The Thule Society owes its existence to two fundamental feelings – acute emotional and spiritual hunger and xenophobia (i.e. fear of West European national elites of losing some of their power to “alien nations” – especially Slavs and Jews).
By the beginning of XX century, the Christian Church transformed itself into an insular bureaucracy no longer capable to provide emotional and spiritual nourishment to the citizens of Europe.
Nourishment that they badly needed in the emotionally and spiritually empty (and even hostile) increasingly industrial and secular society. And the egalitarian Christian message of universal equality was definitely not something that the nationalist and racist elites of Germany, Austria and other nations wanted to hear.
Consequently, they started to look elsewhere for the sources of emotional and spiritual nourishment and for an alternative religion that they can use as a powerful tool to radically change the increasingly hostile world and to secure their dominant position in their societies – for thousands of years.
They looked both East – at India, China and other nations that produced spiritually and emotionally powerful pagan religions and into their own past – at pre-Christian pagan religions of Europe (first and foremost, at German religions – by far the most powerful and successful). And created secret (or not-so-secret) societies to study, promote and use these religions for the abovementioned purposes.
There were many such societies in Europe in 1917, when the Thule Society was created as the Munich branch of the Berlin-based Germanenorden (the secret völkisch and occult society founded seven years earlier).
However, only the Thule Society became determined, daring and powerful enough to actually do something to change the status quo and to create what essentially amounted to an alternative civilization, radically different from the existing political, economic and social order.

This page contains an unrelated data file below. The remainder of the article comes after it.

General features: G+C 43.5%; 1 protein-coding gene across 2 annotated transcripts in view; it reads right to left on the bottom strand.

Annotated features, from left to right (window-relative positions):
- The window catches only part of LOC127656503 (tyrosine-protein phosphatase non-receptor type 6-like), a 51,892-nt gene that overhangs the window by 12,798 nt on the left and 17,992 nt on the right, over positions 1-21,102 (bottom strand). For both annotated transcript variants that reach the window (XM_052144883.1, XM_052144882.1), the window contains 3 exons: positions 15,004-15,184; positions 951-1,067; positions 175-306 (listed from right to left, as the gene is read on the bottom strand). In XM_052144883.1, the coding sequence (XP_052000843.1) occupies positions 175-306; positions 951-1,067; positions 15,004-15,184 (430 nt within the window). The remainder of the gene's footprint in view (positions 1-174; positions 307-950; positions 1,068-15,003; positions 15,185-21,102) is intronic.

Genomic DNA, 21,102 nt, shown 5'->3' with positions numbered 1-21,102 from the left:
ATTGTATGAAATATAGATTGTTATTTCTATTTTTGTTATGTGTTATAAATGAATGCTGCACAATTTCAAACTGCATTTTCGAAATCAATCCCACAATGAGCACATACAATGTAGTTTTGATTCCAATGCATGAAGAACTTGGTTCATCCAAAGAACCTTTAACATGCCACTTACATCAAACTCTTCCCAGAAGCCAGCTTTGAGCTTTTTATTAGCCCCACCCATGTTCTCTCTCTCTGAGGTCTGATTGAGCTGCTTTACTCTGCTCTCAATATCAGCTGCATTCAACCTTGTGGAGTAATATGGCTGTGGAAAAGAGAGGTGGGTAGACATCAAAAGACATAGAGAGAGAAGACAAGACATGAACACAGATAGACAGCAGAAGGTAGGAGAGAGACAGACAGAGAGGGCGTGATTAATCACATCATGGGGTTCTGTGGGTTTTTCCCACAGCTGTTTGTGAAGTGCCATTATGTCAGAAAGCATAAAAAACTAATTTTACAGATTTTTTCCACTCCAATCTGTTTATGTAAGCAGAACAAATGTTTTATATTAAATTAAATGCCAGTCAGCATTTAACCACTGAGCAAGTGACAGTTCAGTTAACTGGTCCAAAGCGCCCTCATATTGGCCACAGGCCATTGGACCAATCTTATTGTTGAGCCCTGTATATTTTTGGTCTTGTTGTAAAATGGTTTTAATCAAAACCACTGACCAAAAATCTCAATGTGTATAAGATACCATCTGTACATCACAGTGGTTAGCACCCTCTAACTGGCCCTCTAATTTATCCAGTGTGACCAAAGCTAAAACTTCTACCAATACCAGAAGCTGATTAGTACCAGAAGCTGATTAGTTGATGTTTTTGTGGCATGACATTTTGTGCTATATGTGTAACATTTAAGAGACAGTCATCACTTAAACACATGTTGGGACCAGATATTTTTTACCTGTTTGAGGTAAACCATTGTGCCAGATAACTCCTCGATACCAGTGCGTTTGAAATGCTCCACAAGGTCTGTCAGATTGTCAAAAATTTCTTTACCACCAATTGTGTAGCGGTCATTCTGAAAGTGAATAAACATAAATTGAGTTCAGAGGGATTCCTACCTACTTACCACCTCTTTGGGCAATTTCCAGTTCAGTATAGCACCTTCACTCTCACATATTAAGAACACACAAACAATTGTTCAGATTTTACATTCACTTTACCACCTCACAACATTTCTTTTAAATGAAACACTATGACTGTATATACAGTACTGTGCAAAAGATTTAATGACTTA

And it ultimately succeeded, although by that time the Thule Society was long gone. “The Moor did his job – now the Moor can go”.
Venture capitalists often say that there are three key success factors for a business venture – management, management and management. Exactly the same can be rightfully said about a political venture as well.
Thule Society owes its outstanding success to its founder and leader – a charismatic, enigmatic and energetic Adam Alfred Rudolf Glauer, better known as Rudolf Freiherr von Sebottendorff (and sometimes as Erwin Torre).
A writer, occultist, political activist and even (later in life) an intelligent agent, this colorful character was pursued a wide and eclectic (to put it mildly) system of spiritual practices. He was a Freemason (and possibly a convert to Islam) and a practitioner of Sufism, meditation, astrology, numerology, and alchemy – among “other things”.
In 1916 he joined the schismatic offspring of the Germanenorden – the Germanenorden Walvater of the Holy Grail – and a few months later became the Master of its Bavarian chapter. Which was later renamed the Thule Society after the mythical land located by Greco-Roman geographers in the farthest north (“the edge of the known world”).
In that position he demonstrated impressive management, leadership and recruiting capabilities, increased membership from about a hundred in 1917 to 1,500 (250 of them in Munich) by the fall of the following year.
But it was the quality, not the quantity of recruits that made the Thule Society a highly successful political organization and the force to be reckoned with. During the Bavarian revolution of April 1919, it was just about the only organization in Munich that fought from day one against the Communist government of Bavarian Soviet Republic.
Historian Heinrich Hillmayr wrote:
“Only one organization, the Thule Society, had enough will to try to do away with the new government by force. They were seriously preoccupied with the question of how to create political and military conditions in which the Left and Soviet governments could be deposed, and did not hesitate to leave the cover of legality”
Communists obviously were not happy about it at all and on April 26th, 1919, BSR stormtroopers raided the society’s premises and took seven of its members as hostages. In response, the Thule Society organized a citizens’ uprising (no small feat) and brought in a Freikorps division (no small feat either) that together with Reichswehr and Freikorps units other liberated the city from Communism on May 1st.